Japan's ruling Party to propose increased defense spending

Japan's ruling Party to propose increased defense spending

TOKYO Kyodo Japan's ruling Liberal Democratic Party will propose that the government increase its defense spending and increase its defense spending, party members said Thursday. They said that they will push for an amount equivalent to 2 percent of the nation's gross domestic product, double the current level.

The proposal for revising the National Security Strategy will also include the idea of possessing the ability to disable an enemy country's missiles, as well as its command and control systems.

The proposal by the party's Research Commission on National Security will be submitted to Prime Minister Fumio Kishida next week so that it can be reflected in the government's review of the long-term guideline by the end of the year.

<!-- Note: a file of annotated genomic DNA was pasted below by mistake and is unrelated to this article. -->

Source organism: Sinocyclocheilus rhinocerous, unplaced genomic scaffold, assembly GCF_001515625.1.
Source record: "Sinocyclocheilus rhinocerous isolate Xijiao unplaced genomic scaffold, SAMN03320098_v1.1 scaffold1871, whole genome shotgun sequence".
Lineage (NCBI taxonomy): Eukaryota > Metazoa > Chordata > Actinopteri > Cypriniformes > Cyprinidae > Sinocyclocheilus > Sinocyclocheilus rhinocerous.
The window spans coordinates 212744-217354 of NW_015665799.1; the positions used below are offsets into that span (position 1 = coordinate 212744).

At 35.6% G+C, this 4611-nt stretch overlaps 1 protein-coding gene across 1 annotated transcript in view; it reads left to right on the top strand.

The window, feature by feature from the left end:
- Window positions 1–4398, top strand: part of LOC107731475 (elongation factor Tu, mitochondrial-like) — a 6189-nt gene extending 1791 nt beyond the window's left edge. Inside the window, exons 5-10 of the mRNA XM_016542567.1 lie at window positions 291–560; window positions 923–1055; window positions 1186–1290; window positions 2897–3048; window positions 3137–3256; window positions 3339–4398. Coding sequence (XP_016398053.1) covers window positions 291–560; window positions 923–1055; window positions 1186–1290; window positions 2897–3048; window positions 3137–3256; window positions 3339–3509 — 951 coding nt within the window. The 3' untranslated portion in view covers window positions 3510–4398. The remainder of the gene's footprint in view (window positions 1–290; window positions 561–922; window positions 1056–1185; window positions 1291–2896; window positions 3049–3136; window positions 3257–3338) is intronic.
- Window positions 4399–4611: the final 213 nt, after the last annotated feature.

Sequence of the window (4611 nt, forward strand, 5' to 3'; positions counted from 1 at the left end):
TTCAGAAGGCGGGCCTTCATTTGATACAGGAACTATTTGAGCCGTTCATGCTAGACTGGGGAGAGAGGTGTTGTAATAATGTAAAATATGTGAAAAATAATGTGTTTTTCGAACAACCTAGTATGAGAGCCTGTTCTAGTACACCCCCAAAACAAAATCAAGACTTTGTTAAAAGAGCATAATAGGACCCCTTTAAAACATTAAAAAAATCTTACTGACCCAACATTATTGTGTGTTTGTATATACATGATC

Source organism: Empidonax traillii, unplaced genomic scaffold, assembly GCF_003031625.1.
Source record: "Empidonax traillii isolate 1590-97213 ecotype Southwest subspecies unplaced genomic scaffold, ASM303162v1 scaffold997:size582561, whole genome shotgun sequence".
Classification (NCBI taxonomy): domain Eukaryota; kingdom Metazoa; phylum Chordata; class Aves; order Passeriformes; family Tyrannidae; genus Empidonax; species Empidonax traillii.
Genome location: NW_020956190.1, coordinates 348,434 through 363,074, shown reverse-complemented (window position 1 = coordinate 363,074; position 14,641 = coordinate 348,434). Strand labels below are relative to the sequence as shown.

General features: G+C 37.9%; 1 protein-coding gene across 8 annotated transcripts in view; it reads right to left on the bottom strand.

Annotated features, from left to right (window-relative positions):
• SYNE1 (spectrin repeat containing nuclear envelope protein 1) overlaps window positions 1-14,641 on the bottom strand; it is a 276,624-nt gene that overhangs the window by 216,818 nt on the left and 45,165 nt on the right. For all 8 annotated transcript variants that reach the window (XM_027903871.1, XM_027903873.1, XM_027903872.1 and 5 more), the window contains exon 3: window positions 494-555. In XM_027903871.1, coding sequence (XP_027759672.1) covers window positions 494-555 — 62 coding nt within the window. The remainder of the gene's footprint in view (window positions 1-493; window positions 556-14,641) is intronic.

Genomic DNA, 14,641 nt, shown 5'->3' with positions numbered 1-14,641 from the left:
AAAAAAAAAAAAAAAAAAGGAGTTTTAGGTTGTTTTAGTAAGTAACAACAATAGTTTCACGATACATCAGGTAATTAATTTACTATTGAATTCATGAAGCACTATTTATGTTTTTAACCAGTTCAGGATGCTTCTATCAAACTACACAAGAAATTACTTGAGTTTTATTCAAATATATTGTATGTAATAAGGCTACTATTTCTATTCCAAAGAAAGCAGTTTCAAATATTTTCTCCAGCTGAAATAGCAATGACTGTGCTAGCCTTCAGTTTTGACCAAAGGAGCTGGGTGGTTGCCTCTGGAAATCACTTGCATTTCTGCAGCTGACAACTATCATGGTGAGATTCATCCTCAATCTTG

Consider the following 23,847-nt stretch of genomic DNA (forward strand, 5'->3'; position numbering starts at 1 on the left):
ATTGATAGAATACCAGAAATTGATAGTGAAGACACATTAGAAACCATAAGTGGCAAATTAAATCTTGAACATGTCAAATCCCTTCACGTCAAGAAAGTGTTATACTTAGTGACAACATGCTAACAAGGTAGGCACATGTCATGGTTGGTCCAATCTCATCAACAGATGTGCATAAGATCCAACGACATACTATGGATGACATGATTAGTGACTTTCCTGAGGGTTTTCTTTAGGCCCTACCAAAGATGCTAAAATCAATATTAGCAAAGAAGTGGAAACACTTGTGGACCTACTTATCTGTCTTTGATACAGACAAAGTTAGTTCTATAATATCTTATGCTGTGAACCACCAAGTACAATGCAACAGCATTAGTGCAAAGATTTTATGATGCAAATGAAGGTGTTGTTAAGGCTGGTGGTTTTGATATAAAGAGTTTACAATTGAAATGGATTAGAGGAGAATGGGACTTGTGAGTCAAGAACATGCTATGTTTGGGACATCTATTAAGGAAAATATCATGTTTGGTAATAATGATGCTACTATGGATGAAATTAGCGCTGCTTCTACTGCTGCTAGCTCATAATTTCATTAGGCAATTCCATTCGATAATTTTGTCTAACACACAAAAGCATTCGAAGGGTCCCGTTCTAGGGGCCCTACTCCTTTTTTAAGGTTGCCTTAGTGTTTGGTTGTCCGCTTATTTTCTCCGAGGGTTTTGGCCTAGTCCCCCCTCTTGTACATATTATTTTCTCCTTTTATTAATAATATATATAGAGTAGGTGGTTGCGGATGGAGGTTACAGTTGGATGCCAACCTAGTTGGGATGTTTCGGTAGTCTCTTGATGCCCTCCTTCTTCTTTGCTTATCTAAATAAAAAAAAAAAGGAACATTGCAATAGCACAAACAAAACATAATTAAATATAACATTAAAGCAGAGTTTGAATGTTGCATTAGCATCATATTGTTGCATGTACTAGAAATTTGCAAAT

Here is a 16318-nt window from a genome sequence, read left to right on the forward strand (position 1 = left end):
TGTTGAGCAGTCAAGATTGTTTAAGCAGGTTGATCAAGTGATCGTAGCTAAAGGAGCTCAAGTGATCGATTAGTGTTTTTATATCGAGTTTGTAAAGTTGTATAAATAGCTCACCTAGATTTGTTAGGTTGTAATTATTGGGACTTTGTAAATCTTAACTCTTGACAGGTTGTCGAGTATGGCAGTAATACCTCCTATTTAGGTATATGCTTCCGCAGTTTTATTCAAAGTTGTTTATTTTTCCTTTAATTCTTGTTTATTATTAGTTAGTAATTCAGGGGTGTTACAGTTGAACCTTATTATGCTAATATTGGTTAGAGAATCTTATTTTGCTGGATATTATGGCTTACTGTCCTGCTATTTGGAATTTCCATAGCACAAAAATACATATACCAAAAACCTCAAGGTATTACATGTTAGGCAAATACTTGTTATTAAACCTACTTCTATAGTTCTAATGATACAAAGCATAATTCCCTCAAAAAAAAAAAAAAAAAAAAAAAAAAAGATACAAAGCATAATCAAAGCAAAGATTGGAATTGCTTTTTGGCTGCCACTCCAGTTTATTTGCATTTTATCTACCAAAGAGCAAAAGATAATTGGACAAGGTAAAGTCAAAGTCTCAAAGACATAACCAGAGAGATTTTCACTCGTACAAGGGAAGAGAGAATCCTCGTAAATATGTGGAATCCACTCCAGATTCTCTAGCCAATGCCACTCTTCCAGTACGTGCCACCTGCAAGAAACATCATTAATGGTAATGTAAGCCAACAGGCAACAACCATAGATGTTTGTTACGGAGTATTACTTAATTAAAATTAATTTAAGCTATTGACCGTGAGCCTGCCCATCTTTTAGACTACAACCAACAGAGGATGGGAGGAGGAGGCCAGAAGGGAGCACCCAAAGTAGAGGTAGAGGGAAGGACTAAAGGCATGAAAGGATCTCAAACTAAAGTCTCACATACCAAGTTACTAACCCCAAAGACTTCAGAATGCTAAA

The proposal for acquiring such an attack capability could cause concerns that the country would deviate from its exclusively defense-oriented policy under the war-renouncing Constitution.

The move comes amid China's growing military clout, at a time when Russia has invaded Ukraine and left many wondering what that could mean to the region's security. North Korea's missile test-launch last month has resulted in a renewed focus on the country as a growing missile and nuclear threat.

With a defense spending target of more than 2 percent of GDP for NATO nations in mind, our country aims to realize that the budget meets a level necessary to strengthen defense capabilities in the next five years, according to the draft proposal, referring to the numerical goal of North Atlantic Treaty Organization members.

Japan's defense budget for the current fiscal year ended up at 5.4 trillion yen $42 billion, which is a record high for the eighth year in a row and up 1.1 percent from the previous year's initial budget. The budget has grown for 10 years in a row.

Japan's real GDP for 2021 was 536.79 trillion yen, according to the Cabinet Office.